Whales have always been central to the legends of the Cook Islands, as it is believed that our ancient voyager ancestors came to these islands-guided by Whales. Today, Whales continue to be revered by the Cook Island people, and are protected throughout the world’s largest marine park, the Marae Moana (sacred place of beauty) established within Cook Island waters.
This marine park currently consists of a massive 1 million square kilometers of Pacific Ocean, with plans currently underway to double its’ size.
The Cook Islands, and in particular Rarotonga, feature on the travel itinerary for the world’s last critically endangered Humpback Whale migratory population. There are regrettably less than 60,000 Humpback Whales left in the Southern Hemisphere. This number is comprised of nine migratory populations, and one non-migratory population in the Arabian Sea. The ‘Cook Islands’ Oceania migratory population comprises of a mere 3,000 – 3,500 individuals.
These Whales herald all the way from Antarctica, and travel through the South Pacific Region – arriving in Cook Island waters from July through to October each year.
One of the reasons that our migratory population is so small, is because of illegal Soviet Whaling that was carriedout between 1947 and 1973. (26 years). In the Southern Hemisphere alone, almost 100,000 whales were secretly killed by the U.S.S.R., and not reported to the IWC (Yalokov et al, 1998; Clapham and Baker, 2002). Of this total, some 46,000 were Humpback Whales. During this same period, Soviet catches of Humpback Whales were carried out by 4 floating factory fleets. Although the total catch during this period was 48,702 Humpbacks, only 2,710 of these catches were actually reported to the IWC In the past, Whales (as a species) have satisfied mankind’s hunger for red meat, illuminated the streets of Europe and warmed the homes of countless families.
Today we are now learning that they have always made far greater contributions than we could have possibly imagined – inparticular they have contributed to the health of our oceans, and moreover they contribute to the very survival of all living things (see further).
In modern times, it is becoming evident that Whales (of all types), also have the ability to emancipate the spirit of mankind – by bringing us back to a placeof extreme emotional happiness. This is abundantly clear by the reaction of people who have been fortunate enough to view these magical creatures in their natural environment. These experiences have been referred to as ‘Life Changing’, ‘Spiritual awakenings’, ‘Humbling’, ‘Emotionally charged’ (in a positive way), ‘Joyful’, ‘Calming’, ‘Inspirational’ and always ….‘Unforgettable’.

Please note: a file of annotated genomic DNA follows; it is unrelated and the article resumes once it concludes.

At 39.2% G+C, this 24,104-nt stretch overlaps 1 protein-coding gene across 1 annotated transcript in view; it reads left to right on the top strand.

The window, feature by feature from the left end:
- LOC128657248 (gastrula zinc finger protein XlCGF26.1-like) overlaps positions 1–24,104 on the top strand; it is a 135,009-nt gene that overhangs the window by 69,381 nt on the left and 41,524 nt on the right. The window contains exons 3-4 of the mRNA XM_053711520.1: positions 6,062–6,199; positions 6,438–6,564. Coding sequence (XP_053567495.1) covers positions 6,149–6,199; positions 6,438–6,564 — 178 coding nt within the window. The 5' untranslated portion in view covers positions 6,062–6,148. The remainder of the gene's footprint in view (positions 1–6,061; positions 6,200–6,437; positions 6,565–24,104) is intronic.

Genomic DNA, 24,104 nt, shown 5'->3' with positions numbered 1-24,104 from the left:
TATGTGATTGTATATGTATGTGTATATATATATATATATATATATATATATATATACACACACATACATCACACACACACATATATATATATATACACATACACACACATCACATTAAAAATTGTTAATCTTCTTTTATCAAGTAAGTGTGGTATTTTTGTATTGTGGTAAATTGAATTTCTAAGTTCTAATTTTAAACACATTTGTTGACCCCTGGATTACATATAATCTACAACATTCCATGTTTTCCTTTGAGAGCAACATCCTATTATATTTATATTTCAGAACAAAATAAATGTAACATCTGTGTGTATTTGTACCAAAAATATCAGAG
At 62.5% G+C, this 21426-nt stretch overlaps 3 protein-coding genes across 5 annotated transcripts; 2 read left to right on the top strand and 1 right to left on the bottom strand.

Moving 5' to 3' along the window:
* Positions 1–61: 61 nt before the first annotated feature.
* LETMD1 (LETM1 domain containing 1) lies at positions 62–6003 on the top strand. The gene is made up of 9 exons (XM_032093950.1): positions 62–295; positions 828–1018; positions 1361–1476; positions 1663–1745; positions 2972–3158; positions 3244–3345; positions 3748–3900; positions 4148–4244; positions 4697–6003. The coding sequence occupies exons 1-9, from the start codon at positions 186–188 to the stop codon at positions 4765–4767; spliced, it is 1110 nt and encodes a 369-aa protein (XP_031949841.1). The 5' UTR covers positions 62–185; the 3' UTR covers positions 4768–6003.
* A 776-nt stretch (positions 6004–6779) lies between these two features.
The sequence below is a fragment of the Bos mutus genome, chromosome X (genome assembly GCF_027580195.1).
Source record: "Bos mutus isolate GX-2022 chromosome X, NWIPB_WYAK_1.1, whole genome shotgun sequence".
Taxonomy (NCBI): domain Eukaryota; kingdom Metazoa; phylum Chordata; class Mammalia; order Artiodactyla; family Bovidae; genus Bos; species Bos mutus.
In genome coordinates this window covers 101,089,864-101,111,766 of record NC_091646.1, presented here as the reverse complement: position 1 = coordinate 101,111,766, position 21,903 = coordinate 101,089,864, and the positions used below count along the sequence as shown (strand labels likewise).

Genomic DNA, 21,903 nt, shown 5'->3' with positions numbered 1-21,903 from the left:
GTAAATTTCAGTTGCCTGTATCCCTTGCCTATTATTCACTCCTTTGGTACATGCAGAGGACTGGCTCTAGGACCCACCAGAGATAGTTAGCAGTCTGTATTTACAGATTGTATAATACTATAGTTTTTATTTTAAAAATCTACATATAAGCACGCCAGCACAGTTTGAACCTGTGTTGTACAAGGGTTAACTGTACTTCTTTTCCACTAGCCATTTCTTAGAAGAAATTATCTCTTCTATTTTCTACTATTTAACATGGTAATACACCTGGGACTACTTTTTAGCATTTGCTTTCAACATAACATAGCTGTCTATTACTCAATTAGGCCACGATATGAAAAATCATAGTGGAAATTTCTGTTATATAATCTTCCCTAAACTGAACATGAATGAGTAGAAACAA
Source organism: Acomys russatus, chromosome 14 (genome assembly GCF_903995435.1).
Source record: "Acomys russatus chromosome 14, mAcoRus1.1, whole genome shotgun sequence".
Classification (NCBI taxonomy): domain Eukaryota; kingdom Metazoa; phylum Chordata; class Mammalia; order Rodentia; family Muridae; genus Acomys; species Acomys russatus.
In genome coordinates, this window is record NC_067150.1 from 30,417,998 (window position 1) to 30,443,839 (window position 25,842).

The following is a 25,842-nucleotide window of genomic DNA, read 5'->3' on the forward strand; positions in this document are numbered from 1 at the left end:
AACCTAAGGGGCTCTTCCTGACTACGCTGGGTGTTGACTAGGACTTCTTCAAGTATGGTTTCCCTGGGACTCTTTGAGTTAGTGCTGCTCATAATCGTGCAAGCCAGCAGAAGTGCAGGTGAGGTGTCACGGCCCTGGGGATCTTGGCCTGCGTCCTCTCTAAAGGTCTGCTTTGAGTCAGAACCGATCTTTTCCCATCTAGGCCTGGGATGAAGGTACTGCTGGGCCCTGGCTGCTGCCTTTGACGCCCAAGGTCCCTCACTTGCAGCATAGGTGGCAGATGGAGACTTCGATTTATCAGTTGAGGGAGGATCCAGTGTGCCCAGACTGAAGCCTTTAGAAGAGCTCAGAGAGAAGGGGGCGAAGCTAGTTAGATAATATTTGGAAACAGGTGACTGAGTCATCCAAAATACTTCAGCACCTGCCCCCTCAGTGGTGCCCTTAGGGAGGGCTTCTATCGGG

The level of Tourism to Rarotonga has increased exponentially over the last 5 years, and so too has there been an awakening as to not only the value of our Whales as a massive draw-card for tourists; but also, the realization that both humans and Whales are at risk during the Whale Season. This is due to the fact that best practice protocols are currently not backed up by legislation.
Although a set of rules and regulations wasintroduced by the world- famous cetacean scientist, Nan Hauser, who has lived on Rarotonga for the last 19 years and studied our visiting Humpback Whales: attempts to formalise legislation to enforce compliance, and moreover to establish best practice protocols, has made extremely slow progress. Nan Hauser is also the founder and CEO of the Cook Islands Whale Research Centre.
“Both Whales and Humans continue to be unnecessarily at risk” says Nan, “…and without these best practice protocols being adopted by all vessels operating within close proximity to the Whales, these beautiful and majestic creatures continue to be at risk (and have already sustained) injuries from fast travelling boats coming in too close: in particular, to the mothers and their newly born calves.
Tourists too will also continue to be at risk, with the potential of a tragic accident occurring – being an unfortunate reality” she adds.
The best practice protocols that Nan is referring to in particular, are as follows:
- No vessel (other than a scientificresearch vessel) to come within 300m of a mother and calf.
- Drones (flying camera devices) may notfly lower than 300m above, or closer horizontally, to a mother and calf.
- No Vessel (other than a scientific research vessel) to come within 100m of ‘other’ whales.
- Drones may not fly lower than 100m above, or closer horizontally, to other Whale individuals.
- The speed of all vessels within 10 kms of Rarotonga’s shores / reef, to be limited during the Whale Season. (such speed asyet to be agreed by to by the commercial operators as well as the Whale Research Centre) As the Humpback Whales are circa 1000 times larger than the average adult human being, keeping distances like this, and providing these Whales with a humane and ethical ‘comfort zone’ during their breeding season – should not inhibit our Tourist’s ability to still have excellent viewing opportunities’ says Nan.
To be able to support the seemingly outrageous claims that Whales contribute to the health of our oceans, as well as to the very survival of all living things: to follow is some interesting information to assist in our understanding these magnificent ceatures. Such information has been derived from snippets of a recent interview with Nan Hauser, shortly after the spectacular ‘Whale of an Event 2016’ fundraiser, initiated and sponsored by the Crown Beach Resort on behalf of the Cook Islands Whale Research Center, in October, 2016.
How is it possible that Whales can affect the health of the Oceans?
One of the most exciting scientific findings of the past half century, has been the discovery of widespread trophic cascades. A trophic cascade is an ecological process which starts at the top of the food chain, and tumbles all the way down to the bottom
We all know that Whales eat fish and krill, and some people – certain politicians in Japan for an example – have argued that killing Whales would be good for human beings, as it would boost the food available for us to eat. However, as Whales declined, so did the numbers of fish and krill. It seems counter-intuitive: surely their numbers would rise as their major predators disappeared? But now it turns out that Whales not only eat these creatures, but they also keep them alive.